Publication Date

2019

Abstract

This study (1) investigated similarities and differences in feedback perceptions among teachers and students and (2) explored the association between individual student characteristics and students' feedback perceptions. Survey data were collected from 59 teachers and 186 students in secondary English and mathematics classes in five Australian schools. Feedback quality was perceived more positively by teachers than students, and English teachers reported higher levels of facilitation of feedback use than students. Student self-reported levels of self-efficacy, intrinsic values and self-regulation predicted students’ perceptions of feedback quality. These individual student characteristics mediated the relationship between student achievement levels and feedback quality perceptions.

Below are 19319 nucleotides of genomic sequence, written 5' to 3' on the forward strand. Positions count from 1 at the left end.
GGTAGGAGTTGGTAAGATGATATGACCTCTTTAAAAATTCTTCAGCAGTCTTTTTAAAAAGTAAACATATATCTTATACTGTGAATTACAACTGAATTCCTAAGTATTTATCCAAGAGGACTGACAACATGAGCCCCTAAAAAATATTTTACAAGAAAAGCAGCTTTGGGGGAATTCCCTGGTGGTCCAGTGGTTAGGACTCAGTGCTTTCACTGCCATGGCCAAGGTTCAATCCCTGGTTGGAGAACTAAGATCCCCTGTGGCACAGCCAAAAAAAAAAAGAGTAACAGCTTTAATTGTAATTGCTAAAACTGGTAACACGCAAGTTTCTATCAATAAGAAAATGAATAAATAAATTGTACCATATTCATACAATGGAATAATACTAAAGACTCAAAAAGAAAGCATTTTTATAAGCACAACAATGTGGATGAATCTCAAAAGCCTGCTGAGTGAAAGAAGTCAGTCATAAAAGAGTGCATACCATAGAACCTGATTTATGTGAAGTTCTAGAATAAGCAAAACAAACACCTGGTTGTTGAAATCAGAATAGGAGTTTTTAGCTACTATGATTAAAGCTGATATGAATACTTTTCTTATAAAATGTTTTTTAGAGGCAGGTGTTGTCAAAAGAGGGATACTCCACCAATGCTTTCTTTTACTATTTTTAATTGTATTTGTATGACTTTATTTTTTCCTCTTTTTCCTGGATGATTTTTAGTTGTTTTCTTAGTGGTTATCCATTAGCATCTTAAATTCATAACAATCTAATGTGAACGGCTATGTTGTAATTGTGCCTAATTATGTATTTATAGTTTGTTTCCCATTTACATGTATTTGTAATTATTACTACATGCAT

School/Institute

Institute for Learning Sciences and Teacher Education

Document Type

Journal Article

Access Rights

ERA Access

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